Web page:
My rating: 3 of 5 stars Received: Publisher Published: May 8th, 2018 Publisher: Nancy Paulsen Books Recommended Age: 8+ Pacing: Normal Genres & Themes: Middle Grade, Education, Family, Justice, Work, Culture
Life is quiet and ordinary in Amal’s Pakistani village, but she had no complaints, and besides, she’s busy pursuing her dream of becoming a teacher one day. Her dreams are temporarily dashed when–as the eldest daughter–she must stay home from school to take care of her siblings. Amal is upset, but she doesn’t lose hope and finds ways to continue learning. Then the unimaginable happens–after an accidental run-in with the son of her village’s corrupt landlord, Amal must work as his family’s servant to pay off her own family’s debt. Life at the opulent Khan estate is full of heartbreak and struggle for Amal–especially when she inadvertently makes an enemy of a girl named Nabila. Most troubling, though, is Amal’s growing awareness of the Khans’ nefarious dealings. When it becomes clear just how far they will go to protect their interests, Amal realizes she will have to find a way to work with others if they are ever to exact change in a cruel status quo, and if Amal is ever to achieve her dreams. Continue reading →
What Made Maddy Run: The Secret Struggles and Tragic Death of an All-American Teen by Kate Fagan
My rating: 4 of 5 stars Received: Publisher First Published: August 1st, 2017 Publisher: Little, Brown and Company Recommended Age: 14+ Pacing: Normal Genres & Themes: Non-fiction, Biography, Sports, Mental Health, Psychology, Suicide
From noted ESPN commentator and journalist Kate Fagan, the heartbreaking and vital story of college athlete Madison Holleran, whose death by suicide rocked the University of Pennsylvania campus and whose life reveals with haunting detail and uncommon understanding the struggle of young people suffering from mental illness today. Continue reading →
Dare to Disappoint: Growing Up in Turkey by Ozge Samanci
My rating: 4 of 5 stars Received: Raincoast Books First Published: November 17th, 2015 Publisher: Farrar, Straus and Giroux (BYR) Recommended Age: 12+ Pacing: Normal Genres & Themes: Graphic Novel, Memoir, Nonfiction, Education, Coming of Age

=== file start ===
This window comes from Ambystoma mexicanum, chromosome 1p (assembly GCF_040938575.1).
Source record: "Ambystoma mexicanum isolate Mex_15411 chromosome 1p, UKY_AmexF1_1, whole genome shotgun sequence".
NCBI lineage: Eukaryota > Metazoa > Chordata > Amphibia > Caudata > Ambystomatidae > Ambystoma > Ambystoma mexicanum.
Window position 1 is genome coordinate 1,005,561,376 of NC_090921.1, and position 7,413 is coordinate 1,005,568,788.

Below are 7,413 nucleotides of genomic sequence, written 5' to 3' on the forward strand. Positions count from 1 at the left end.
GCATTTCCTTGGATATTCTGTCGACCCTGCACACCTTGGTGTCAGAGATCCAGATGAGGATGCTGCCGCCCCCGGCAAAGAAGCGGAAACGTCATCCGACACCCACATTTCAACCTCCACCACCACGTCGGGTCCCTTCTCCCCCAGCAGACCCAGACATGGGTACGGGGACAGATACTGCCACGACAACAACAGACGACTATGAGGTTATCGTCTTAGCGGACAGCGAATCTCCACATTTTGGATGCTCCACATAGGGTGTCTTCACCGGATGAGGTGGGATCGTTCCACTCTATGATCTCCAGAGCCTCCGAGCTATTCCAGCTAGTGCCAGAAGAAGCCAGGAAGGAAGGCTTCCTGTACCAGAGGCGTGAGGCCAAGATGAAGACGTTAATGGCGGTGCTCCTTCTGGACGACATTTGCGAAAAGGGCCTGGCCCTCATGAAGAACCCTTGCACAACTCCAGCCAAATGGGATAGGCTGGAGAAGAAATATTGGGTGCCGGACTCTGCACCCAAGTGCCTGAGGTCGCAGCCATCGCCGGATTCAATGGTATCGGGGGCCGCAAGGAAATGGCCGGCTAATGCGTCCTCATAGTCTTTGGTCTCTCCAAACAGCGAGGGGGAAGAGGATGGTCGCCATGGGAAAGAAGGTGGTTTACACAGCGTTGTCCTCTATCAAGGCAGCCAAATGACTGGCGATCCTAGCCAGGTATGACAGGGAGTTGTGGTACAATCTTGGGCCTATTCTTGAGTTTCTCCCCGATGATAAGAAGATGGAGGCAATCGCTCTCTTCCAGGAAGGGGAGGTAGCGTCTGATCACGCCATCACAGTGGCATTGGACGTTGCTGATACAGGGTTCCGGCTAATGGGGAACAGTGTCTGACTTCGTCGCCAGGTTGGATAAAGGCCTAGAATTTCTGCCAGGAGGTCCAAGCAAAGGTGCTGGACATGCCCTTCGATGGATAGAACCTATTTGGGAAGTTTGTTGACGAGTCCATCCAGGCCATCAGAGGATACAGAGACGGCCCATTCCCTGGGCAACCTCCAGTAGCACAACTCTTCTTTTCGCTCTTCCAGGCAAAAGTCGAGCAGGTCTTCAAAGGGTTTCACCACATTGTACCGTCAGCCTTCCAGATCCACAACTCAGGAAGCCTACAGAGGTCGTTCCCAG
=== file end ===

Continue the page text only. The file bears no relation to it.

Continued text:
Growing up on the Aegean Coast, Ozge loved the sea and imagined a life of adventure while her parents and society demanded predictability. Her dad expected Ozge, like her sister, to become an engineer. She tried to hear her own voice over his and the religious and militaristic tensions of Turkey and the conflicts between secularism and fundamentalism. Could she be a scuba diver like Jacques Cousteau? A stage actress? Would it be possible to please everyone including herself? Continue reading →
My rating: 4 of 5 stars Received: Publisher Publication Date: February 5th, 2015 Publisher: Nancy Paulsen Books Point of View: 1st Person & Feminine Recommended Age: 10+ Pacing: Fast Genres & Themes: Middle Grade, Contemporary, Learning Disabilities, Bullying, Education
Ally has been smart enough to fool a lot of smart people. Every time she lands in a new school, she is able to hide her inability to read by creating clever yet disruptive distractions. She is afraid to ask for help; after all, how can you cure dumb? However, her newest teacher Mr. Daniels sees the bright, creative kid underneath the trouble maker. With his help, Ally learns not to be so hard on herself and that dyslexia is nothing to be ashamed of. As her confidence grows, Ally feels free to be herself and the world starts opening up with possibilities. She discovers that there’s a lot more to her—and to everyone—than a label, and that great minds don’t always think alike.Continue reading →
My rating: 4 of 5 stars Received: Hachette Book Group Publication Date: August 19th, 2014 Publisher: Little, Brown BFYR Point of View: 1st Person & Feminine Recommended Age: 11+ Pacing: Normal Genres & Themes: Young Adult, Nonfiction, Memoir, Education, Women’s Rights, Religion
Malala Yousafzai was only ten years old when the Taliban took control of her region. They said music was a crime. They said women weren’t allowed to go to the market. They said girls couldn’t go to school.
Raised in a once-peaceful area of Pakistan transformed by terrorism, Malala was taught to stand up for what she believes. So she fought for her right to be educated. And on October 9, 2012, she nearly lost her life for the cause: She was shot point-blank while riding the bus on her way home from school.
Now she is an international symbol of peaceful protest and the youngest- ever Nobel Peace Prize nominee. In this Young Readers Edition of her bestselling memoir, which includes excessive photos and material, we hear firsthand the remarkable story of a girl who knew from a young age that she wanted to change the world-and did. Continue reading →